In this connection, President Little attacked the present marking system in schools and colleges as "absurd.'' The faculty, he said, "bow down and worship their methods of grading students." He said a better system would be one which divided students into those that fail, those that pass and those that get honors, rather than by marking them with A, B, C plus or other minute divisions.

Fourth, President Little urged that one should use opportunity up to the limit of the energy he possesses. The new school, he said, is a wonderful example of modern development. "It is fine to build up the body so that we can use the mind at higher speed," he continued, "but let us do for the mind and spirit of the boys and girls everything we do for the bodies."

"Fifth, create opportunity for other people. This step does not come to many people, but you have realized it here in this building. This is a fine place to create opportunity for the boys and girls.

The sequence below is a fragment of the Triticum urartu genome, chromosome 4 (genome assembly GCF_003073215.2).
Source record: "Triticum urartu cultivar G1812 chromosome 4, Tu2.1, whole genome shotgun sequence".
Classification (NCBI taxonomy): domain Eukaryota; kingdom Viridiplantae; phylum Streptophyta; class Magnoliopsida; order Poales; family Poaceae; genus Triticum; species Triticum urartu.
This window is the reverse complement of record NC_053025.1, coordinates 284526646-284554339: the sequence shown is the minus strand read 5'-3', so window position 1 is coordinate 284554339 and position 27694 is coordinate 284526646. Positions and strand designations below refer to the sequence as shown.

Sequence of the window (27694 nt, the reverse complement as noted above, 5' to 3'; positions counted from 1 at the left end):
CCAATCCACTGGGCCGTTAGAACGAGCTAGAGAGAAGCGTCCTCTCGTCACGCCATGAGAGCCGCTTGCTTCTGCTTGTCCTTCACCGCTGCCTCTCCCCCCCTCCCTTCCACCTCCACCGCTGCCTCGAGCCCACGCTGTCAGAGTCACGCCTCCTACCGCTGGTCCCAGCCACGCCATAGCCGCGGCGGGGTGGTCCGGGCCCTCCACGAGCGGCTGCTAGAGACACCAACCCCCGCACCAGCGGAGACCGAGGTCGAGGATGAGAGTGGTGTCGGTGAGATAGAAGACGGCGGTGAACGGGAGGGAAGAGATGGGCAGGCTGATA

"Character is more important than scholarship. It is easy to slouch back, read the tabloid newspapers, see a travel picture once in a while, and not make any more effort than is necessary to build character. But this is a trap to catch the unwary, and the one who can get above it will make the future.

"Higher education is not confined to college or university. It can be found in the grades even - anywhere where a pupil has caught the vision that life is a game, a better game than football, because the past, present and future are watching the players.

"The State of Michigan is a leader in grasping an understanding of the basis of character. The university owes much of its present strength to its policy of admitting students. We would rather have a boy or girl of average ability who throws his whole character into the use of mankind than to take the genius who is lazy or shiftless and content to do only medium work.